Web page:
Participle clauses

Participle clauses are a form of adverbial clause which enables us to say information in a more economical way. We can use participle clauses when the participle and the verb in the main clause have the same subject. For example:

Waiting for John, I made some tea.

Waiting for John, the kettle boiled. [This would suggest that the kettle was waiting for John!]

 

Forming participle clauses

Participle clauses can be formed with the present participle (-ing form of the verb) or past participle (third form of the verb). Participle clauses with past participles have a passive meaning:

Shouting loudly, Peter walked home. [Peter was shouting]

Shouted at loudly, Peter walked home. [Someone was shouting at Peter]

If we wish to emphasise that one action was before another then we can use a perfect participle (having + past participle):

Having won the match, Susan jumped for joy.

Having been told the bad news, Susan sat down and cried.

 

 

The meaning and use of participle clauses

Participle clauses give information about condition, reason, result or time. For example:

 

CONDITION (in place of an if-condition):

Looked after carefully, this coat will keep you warm through many winters.

Compare: If you look after it carefully, this coat will keep you warm through many winters.

 

REASON (in place of words like so or therefore):

Wanting to speak to him about the contract, I decided to arrange a meeting.

Compare: I wanted to speak to him about the contract so I decided to arrange a meeting.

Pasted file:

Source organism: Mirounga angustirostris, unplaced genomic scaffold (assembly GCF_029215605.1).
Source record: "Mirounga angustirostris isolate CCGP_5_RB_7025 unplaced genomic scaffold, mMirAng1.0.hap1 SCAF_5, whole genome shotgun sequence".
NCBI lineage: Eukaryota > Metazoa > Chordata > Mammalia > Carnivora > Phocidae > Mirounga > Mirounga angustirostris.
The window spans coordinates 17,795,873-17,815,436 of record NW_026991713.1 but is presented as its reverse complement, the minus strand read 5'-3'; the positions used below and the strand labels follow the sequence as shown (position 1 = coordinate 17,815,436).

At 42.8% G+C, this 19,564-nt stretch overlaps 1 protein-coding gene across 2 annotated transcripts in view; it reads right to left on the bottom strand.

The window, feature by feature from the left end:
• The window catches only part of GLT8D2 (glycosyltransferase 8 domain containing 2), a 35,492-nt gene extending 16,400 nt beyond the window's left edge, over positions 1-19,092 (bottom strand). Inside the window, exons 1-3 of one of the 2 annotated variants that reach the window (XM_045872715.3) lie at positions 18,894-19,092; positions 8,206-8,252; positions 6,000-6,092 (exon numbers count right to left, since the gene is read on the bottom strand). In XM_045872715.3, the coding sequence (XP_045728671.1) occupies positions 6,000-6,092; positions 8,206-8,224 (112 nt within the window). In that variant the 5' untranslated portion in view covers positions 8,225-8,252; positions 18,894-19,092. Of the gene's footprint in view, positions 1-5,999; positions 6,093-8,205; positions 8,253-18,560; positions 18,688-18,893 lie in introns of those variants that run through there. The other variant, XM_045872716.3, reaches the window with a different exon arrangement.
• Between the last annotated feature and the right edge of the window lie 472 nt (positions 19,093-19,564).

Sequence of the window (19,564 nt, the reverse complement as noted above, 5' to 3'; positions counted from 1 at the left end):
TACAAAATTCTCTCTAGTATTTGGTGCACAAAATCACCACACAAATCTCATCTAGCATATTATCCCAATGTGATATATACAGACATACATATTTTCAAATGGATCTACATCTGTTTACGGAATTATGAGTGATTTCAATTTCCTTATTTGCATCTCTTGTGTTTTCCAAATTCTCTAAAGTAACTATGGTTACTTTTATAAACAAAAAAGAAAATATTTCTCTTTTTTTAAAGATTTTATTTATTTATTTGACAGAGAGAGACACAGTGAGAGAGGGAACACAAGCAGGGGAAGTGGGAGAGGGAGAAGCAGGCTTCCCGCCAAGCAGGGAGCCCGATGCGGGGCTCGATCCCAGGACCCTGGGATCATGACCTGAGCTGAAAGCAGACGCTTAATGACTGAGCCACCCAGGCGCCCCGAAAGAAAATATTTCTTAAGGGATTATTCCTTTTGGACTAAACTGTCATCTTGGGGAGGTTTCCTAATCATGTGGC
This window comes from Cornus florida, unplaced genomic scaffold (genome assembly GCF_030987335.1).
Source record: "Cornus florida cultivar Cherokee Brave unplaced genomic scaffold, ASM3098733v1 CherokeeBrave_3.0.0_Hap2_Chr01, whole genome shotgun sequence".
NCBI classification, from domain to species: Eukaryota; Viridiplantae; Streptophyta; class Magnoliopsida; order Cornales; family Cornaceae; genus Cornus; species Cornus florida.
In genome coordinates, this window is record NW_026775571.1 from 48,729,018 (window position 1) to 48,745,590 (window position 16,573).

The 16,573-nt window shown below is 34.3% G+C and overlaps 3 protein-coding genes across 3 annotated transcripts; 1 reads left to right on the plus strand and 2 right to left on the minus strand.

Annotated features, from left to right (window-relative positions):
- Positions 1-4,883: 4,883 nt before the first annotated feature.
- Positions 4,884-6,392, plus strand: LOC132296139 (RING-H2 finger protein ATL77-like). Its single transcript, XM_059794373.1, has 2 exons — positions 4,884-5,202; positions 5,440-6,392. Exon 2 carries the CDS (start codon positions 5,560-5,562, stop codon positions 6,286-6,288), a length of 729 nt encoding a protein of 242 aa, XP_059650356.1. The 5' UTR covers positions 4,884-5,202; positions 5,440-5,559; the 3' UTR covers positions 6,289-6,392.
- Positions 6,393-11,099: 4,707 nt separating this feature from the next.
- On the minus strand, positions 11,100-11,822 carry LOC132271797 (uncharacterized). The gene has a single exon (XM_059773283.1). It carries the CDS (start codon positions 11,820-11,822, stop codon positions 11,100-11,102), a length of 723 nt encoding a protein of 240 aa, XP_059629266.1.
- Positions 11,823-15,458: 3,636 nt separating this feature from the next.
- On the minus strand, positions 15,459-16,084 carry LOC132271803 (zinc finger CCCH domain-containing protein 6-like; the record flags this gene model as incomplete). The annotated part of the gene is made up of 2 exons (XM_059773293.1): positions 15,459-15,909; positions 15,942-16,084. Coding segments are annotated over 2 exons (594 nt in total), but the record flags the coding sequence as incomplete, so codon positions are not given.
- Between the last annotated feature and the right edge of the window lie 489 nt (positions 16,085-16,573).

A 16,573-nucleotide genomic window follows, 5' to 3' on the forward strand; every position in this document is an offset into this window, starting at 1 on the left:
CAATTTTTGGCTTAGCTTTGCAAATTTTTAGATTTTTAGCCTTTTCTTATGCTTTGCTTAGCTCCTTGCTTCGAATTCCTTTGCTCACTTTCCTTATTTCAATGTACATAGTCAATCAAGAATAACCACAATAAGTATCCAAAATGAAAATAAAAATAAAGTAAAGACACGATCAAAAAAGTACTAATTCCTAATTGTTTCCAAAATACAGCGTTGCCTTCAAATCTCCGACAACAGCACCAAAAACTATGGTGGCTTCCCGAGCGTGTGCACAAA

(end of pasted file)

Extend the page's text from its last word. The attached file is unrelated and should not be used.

RESULT (in place of words like because or as a result):

I had no time to read my book, having spent so long doing my homework.

Compare: I had no time to read my book because I had spent so long doing my homework.

 

TIME (in place of words like when, while or as soon as):

Sitting at the cafe with my friends, I suddenly realised that I had left the oven on at home.

Compare: While I was sitting at the cafe with my friends, I suddenly realised that I had left the oven on at home.

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Comments

In my opinion, this answers the question "When did I grab the pizza?"
It can be rephrased as "While returning from the office, ......"

Hello Kamran Saif Qureshi,

That is correct. The present participle shows an action which happened at the same time as another action, as you say. Well done.

 

Best wishes,

Peter

The LearnEnglish Team

Sir, could you refer some books regarding the adverbial use of participle phrases / clauses like in "Returning from the office, I grabbed a pizza from Tahzeeb Bakers."

Hello Kamran Saif Qureshi

The British Council does not offer recommendations regarding books, I'm afraid. We do not favour or advertise any publishers or authors. My suggestion would be to go to a good bookshop and find three or four different grammar books. Open each to the page for participle clauses/phrases and compare the information there. You'll be able to see which is the most accessible and complete, and which would be the best for you.

 

Best wishes,

Peter

The LearnEnglish Team